Thursday, July 05, 2007

A voice from the past

Claremont Review of Books: Sins of the Fathers (discussing Joseph Frank's analysis of Fyodor Dostoevsky's political thought)
Dostoevsky is a political thinker. It is one of the many merits of Frank's biography that he sees clearly that politics is a leading theme—in a sense, the dominant theme—of Dostoevsky's writings. Dostoevsky's deepest concern is the question of authority, who rules, and who should rule. Tentatively, we may say that his answer is that these four fathers should rule unconditionally and absolutely: God the Father; second, the fathers of God's church, such as Father Zossima; third, the Tsar, the father of his people; and fourth, the biological father, Karamazov.

.....Frank sees clearly that the novel equates the murder of Fyodor Karamazov and Ivan's revolt against God. Frank believes that this equation is a weakness in Dostoevsky's plot, and that it is not quite plausible, given the fundamental goodness of God's creation. But Frank fails to notice that the key to Dostoevsky's case for authority is that it is made in the teeth of what his own characters, and perhaps Dostoevsky himself, see as a serious question about God's justice. Anticipating Frank's analysis, and stating it more forcefully, Czeslaw Milosz observed (in his excellent essay "Dostoevsky and Western Intellectuals") that The Brothers is, at its heart, a meditation on the Russian intelligentsia's act of abolishing simultaneously the authority of God, the Tsar, and the paterfamilias.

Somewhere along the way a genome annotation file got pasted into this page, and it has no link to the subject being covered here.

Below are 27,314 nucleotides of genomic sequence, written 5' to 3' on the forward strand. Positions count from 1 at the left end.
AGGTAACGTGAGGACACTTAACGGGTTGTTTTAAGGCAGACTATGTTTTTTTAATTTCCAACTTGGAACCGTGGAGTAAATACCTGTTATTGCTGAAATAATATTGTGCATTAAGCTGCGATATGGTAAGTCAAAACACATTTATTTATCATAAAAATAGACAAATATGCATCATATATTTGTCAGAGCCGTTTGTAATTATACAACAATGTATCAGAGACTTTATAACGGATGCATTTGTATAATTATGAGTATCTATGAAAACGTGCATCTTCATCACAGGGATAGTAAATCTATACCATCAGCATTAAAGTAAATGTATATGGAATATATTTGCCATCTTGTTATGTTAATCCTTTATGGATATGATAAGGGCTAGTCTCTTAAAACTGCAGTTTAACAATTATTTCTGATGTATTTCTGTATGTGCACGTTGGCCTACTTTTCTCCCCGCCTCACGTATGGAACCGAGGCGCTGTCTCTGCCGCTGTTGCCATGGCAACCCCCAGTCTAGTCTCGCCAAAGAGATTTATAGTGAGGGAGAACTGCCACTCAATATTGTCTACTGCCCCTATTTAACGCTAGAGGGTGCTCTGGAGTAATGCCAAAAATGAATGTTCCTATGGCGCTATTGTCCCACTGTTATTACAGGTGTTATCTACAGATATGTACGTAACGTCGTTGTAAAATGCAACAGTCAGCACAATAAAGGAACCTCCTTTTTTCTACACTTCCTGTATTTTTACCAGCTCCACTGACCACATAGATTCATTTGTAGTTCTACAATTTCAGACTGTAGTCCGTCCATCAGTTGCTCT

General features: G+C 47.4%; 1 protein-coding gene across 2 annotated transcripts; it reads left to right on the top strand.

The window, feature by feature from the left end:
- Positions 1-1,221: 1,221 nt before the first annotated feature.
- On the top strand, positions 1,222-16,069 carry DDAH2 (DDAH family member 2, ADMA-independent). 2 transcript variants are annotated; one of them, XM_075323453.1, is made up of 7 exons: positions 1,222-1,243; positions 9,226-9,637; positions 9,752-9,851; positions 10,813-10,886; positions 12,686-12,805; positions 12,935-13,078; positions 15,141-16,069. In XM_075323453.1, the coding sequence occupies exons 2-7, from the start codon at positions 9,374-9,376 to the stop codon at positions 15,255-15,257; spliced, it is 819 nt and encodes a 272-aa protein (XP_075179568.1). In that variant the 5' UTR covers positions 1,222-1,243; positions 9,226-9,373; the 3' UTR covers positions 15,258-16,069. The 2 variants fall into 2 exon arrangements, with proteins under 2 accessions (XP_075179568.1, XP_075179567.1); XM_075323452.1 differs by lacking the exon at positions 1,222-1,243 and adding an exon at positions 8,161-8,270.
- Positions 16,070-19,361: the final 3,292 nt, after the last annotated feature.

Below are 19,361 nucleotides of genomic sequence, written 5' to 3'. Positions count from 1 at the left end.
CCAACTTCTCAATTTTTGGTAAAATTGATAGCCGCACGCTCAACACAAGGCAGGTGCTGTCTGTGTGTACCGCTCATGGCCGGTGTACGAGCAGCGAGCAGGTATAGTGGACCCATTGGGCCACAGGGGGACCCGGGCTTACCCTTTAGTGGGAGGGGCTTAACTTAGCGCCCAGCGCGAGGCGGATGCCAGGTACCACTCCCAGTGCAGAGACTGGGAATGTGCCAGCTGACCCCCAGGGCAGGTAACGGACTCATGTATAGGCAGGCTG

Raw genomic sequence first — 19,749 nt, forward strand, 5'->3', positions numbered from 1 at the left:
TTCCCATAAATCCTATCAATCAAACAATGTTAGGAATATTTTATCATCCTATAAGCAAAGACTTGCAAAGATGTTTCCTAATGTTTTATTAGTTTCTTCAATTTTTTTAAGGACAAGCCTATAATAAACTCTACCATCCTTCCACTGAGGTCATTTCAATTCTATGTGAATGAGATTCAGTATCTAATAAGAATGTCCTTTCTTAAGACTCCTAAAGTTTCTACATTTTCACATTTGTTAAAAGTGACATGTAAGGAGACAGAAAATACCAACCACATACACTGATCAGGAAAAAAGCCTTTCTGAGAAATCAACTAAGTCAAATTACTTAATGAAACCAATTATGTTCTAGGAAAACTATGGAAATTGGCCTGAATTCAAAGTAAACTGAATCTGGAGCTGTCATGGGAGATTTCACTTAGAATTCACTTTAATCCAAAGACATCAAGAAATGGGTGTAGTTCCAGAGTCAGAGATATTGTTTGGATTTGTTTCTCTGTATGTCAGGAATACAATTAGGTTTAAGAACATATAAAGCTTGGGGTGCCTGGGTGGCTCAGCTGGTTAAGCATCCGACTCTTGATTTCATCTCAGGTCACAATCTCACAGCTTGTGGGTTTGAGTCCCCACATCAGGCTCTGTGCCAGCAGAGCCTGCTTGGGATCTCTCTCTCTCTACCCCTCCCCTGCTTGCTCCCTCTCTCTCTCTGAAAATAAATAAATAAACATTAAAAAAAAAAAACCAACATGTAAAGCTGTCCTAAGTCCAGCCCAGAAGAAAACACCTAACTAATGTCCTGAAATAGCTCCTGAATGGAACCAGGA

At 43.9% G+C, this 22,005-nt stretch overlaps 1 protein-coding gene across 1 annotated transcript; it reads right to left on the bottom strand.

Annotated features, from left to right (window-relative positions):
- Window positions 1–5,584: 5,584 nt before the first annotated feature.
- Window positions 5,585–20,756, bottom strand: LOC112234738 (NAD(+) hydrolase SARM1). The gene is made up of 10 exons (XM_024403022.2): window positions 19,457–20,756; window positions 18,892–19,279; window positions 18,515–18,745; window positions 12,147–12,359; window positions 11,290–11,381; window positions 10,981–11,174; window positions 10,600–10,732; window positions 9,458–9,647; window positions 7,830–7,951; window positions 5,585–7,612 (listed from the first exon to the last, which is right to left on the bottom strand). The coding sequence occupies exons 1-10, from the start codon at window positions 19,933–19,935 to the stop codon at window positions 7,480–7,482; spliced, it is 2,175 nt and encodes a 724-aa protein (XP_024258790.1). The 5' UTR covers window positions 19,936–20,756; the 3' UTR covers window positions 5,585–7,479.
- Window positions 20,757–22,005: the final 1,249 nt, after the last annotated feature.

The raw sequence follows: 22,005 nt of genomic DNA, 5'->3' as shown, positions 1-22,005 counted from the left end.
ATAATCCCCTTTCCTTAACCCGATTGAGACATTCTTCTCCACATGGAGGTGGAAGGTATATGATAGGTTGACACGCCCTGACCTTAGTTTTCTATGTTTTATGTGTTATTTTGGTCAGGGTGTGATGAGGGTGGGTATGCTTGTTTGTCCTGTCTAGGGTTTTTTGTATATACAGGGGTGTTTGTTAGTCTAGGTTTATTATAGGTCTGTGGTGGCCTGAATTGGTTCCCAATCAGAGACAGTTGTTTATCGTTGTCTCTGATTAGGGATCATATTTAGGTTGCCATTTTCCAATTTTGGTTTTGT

Smerdyakov, the actual murderer, the illegitimate brother whose passions and countenance are altogether ugly, simply presents the true face of the intellectual Ivan, who is outwardly cultured, suave, and good-looking. Ivan is horrified as he discerns his own character with growing clarity. By the end of the novel, he goes insane. The crude and smirking Smerdyakov, consumed by hate, is the genuine expression of the liberal intelligentsia's revolt against the authority of the biological father, the father Tsar, the fathers of the Church, and God the Father. In this paternal foursome, the death of the authority of God the Father is the key to the deaths of the other three. For God the Father legitimizes all authority, according to Dostoevsky. When God's government is thrown into question, all government—that of the family, church, and state—is similarly upset.

In The Devils, Dostoevsky shows us the political future of Russia without the fatherhood of God and Tsar. In that novel, we see through the microcosm of a small provincial town what will happen when the leftist intellectuals take over in the name of socialism and communism. They are ruthless, they kill without a thought, they are willing to commit mass murder to realize their dreams. Their souls are at the farthest remove from the equality they preach. They are hateful tyrants.

It's an interesting way to tie together the threads of "tolerance" and the profound lack of tolerance manifested by its liberal proponents" . Of course Dostoevsky's remedy, absolute submission to paternal authority is flawed as well, which he acknowledges. It is also a little disconcerting that his belief in "submission" to the pater is eerily reminiscent of Islam (which from the other side is not that odd as both have a pre-Reformation philosophy).

Today we are threatened by the spawn of Benthamite liberalism in both the left's disdain for moral authority in personal morality and expression and the right's disdain for it in business and the limits to governmental power (at least when they hold Leviathan's reins). But going back to classical thought is not a clear path to safety. Dostoevsky may not know the way home but he at least knows how we wound up where we are.

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